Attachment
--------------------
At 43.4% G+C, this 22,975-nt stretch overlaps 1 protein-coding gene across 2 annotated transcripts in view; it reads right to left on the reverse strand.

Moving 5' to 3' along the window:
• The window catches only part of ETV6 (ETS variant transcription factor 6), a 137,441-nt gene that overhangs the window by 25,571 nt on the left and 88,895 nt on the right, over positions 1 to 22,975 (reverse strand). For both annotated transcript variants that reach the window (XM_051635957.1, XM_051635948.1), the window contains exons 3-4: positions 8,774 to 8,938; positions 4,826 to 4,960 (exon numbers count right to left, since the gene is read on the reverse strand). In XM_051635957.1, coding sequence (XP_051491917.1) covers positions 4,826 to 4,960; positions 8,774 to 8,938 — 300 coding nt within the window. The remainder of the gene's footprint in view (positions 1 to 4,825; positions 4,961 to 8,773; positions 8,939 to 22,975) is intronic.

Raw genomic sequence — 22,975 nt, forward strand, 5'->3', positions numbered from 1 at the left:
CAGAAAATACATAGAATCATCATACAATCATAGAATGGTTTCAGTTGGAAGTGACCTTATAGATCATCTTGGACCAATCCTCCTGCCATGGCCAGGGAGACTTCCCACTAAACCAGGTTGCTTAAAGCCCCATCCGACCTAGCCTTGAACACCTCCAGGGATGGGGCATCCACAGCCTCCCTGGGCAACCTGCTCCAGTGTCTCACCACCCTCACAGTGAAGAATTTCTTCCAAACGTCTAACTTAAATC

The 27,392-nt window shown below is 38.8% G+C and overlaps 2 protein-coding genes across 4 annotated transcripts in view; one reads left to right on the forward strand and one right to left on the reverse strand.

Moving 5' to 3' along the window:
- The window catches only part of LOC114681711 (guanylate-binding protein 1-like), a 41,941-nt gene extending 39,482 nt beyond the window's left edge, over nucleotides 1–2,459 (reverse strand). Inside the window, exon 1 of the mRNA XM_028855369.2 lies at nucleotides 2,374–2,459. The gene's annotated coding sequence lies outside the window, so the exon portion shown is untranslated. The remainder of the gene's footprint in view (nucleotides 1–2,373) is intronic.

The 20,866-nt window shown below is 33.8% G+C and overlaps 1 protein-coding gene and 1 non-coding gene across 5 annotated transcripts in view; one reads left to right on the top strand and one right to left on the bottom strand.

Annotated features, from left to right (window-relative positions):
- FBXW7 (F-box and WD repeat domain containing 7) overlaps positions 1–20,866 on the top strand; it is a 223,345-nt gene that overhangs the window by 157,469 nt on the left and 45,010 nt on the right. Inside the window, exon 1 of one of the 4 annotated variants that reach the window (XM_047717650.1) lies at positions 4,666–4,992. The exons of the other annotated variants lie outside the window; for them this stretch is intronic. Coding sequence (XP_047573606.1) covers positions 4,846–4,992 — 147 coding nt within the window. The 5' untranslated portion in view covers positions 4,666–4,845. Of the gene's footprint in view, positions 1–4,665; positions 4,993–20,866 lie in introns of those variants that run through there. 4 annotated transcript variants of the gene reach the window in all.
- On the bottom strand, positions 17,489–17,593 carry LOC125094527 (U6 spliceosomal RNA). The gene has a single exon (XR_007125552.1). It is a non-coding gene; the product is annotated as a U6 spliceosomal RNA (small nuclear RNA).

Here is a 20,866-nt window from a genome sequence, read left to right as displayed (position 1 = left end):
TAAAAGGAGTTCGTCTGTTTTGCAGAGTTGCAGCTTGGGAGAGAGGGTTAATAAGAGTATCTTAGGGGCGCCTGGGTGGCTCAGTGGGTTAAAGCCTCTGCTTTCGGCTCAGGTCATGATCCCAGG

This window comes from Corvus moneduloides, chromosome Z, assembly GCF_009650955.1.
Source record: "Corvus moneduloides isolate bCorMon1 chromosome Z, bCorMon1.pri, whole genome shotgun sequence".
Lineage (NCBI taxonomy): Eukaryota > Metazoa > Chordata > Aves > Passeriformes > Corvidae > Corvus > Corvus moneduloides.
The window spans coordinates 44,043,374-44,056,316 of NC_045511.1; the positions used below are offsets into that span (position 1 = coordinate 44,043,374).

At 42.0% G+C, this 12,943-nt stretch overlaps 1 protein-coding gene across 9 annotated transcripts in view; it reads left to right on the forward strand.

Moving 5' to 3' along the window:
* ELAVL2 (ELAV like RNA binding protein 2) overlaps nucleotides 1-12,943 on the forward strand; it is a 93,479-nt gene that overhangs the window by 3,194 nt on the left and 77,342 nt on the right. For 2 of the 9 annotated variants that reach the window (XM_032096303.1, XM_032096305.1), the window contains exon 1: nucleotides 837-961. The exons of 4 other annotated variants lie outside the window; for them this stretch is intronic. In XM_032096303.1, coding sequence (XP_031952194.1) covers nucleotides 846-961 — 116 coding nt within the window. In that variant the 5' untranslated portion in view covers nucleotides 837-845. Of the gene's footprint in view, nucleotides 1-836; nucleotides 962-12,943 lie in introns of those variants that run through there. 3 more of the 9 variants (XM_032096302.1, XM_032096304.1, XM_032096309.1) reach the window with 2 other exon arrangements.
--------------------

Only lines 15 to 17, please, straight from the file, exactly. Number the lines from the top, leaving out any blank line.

This window comes from Corvus moneduloides, chromosome Z, assembly GCF_009650955.1.
Source record: "Corvus moneduloides isolate bCorMon1 chromosome Z, bCorMon1.pri, whole genome shotgun sequence".
Lineage (NCBI taxonomy): Eukaryota > Metazoa > Chordata > Aves > Passeriformes > Corvidae > Corvus > Corvus moneduloides.